Dance 100 Review 2023 Tv Show Series Cast Crew Online
Reality TV competitions which require professionals to compete with other professionals, thus putting their reputations and perhaps even careers on the line, are usually excellent. MasterChef the Professionals is more fraught with peril than regular old MasterChef. There’s always that moment when a head chef of many years’ standing reveals that they have no idea how to butterfly a chicken, or whip up a quick béarnaise sauce, or grill a slice of toast. Ditto the high pressure of Bake Off: The Professionals, which puts its pastry chefs through hellishly difficult feats of chocolatiering. Now the same principle has been applied in Dance 100, a new Netflix series that pits professional dancers against each other to find the “next superstar choreographer”.
Much to my disappointment, Dance 100 turns out not to be a remake or spin-off of Physical 100, the smash hit Korean fitness-fest, though I did like the idea of a Hunger Games for contemporary dancers. My main reference point for dancers remains In Bed With Madonna, and on the basis of that, I suspect that concept might have been even more ruthless than pitting bodybuilders against MMA fighters and military veterans. Instead, there are eight contestants, each with a degree of prominence in the dance world. The 100 of the title are dancers, who serve as participants in the routines, as well as audience, judge and jury.
Every episode, the routines grow in size and scope. At first, the contestants must choreograph a short routine with seven other dancers; by the final episode, the last two standing have to work with all 100 at once. At the end of each challenge, the 100 dancers decide which choreographer leaves the competition, by standing behind the one whose routine they like best. The person with the least support goes home, and someone wins $100,000, though the money seems almost superfluous.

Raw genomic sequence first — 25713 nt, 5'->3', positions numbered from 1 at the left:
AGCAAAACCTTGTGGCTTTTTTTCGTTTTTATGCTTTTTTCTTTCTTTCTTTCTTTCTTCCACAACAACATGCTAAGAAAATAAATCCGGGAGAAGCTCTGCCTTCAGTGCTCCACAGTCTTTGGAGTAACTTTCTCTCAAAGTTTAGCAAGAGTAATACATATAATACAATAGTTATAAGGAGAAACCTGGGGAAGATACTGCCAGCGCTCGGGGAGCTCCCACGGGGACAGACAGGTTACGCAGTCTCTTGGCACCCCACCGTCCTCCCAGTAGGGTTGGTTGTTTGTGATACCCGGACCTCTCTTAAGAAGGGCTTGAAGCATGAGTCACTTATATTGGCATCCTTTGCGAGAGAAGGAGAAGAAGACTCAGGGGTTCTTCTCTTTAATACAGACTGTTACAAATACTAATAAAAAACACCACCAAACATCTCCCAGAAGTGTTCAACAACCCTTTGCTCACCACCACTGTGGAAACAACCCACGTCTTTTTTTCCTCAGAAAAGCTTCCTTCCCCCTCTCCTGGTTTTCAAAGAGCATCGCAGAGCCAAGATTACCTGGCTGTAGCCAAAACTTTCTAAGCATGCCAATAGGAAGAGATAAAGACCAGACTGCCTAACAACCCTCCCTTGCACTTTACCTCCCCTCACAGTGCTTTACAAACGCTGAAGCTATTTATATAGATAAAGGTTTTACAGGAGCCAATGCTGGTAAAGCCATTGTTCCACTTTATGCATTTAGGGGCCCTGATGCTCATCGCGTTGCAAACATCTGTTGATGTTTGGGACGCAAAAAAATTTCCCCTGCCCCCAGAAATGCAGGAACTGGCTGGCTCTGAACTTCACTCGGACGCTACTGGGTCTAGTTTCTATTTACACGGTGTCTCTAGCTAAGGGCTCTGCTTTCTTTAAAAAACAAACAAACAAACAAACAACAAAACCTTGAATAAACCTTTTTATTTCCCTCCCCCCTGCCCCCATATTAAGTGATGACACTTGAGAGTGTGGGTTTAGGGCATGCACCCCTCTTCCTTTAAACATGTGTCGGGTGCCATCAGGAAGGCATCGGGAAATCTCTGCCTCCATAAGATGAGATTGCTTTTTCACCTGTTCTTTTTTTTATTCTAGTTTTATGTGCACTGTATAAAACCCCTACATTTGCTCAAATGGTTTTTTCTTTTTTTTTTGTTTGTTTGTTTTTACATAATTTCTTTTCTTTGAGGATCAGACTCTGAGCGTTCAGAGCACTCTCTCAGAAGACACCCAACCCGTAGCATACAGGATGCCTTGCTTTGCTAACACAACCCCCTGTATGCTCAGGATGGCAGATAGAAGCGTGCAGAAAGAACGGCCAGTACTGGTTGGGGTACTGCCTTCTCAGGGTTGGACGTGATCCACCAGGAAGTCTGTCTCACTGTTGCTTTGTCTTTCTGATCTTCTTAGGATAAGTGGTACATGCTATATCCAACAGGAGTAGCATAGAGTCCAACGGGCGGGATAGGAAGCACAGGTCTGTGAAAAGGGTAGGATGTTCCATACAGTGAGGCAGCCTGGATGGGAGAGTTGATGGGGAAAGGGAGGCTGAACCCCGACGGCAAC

As always, these shows depend on the calibre of the contestants. Each of them has been carefully chosen to represent a spectrum of personalities. There’s Keenan, who has worked with Cardi B and Dua Lipa and seems like a consummate pro. There’s Janick, who goes for a more gauzy, laid-back vibe. There’s nerdy Rex, who says people assume he’s a “math tutor” or works in IT, who cranks out a cybergoth routine to Dead Prez’s Hip-Hop. And there’s Akira, a beacon of positivity, who choreographs a routine inspired by a toxic relationship explaining how she turned her pain into her passion.
In many respects, this is good-natured reality TV. These are talented people, showing off their skills on a bigger stage than they might be used to. The feedback from the 100 is mostly encouraging, even if it is hard for the layperson to decipher what it is they are actually trying to say. “So visually appealing to watch,” says one. “Real recognises real,” nods host Ally Love, whose unparalleled enthusiasm really carries it along.
Some of the critiques do have a sting. One contestant is told that “he did the best that he could” by one of his own dancers, which is scathing; another is entirely deserted by all the people on their team. Yet criticism is met with that modern reality TV tic of the recipient graciously nodding and thanking the person for their feedback. You get the sense that someone could tell them their entire routine was a stinking pile of slop that should never again assault the eyes and they’d nod blankly and appreciate the honesty. In an otherwise energetic show, perky to the end, it’s an oddly deadened response, and saps the sincerity. I am starting to miss the days when a reality TV contestant would get stroppy about being told they didn’t do a good enough job.
Still, this is perfectly watchable and entertaining, if mildly exhausting, and its heart is in the right place. I remain in awe of the deeply impressive skill and physicality. But as someone not au fait with the technical side, I suffer a little from what I’ll call Strictly syndrome: I am completely unable to judge whether a routine is any good or not. Do I think a choreographer has smashed it? Yes. Do they get a lot of “feedback” and have to quietly take it and promise to grow? Also yes. I do not have a clue whether something “needed a lot of face” or more “staging, formation … a little bit of sex”. It doesn’t really matter. It is so very visually appealing to watch.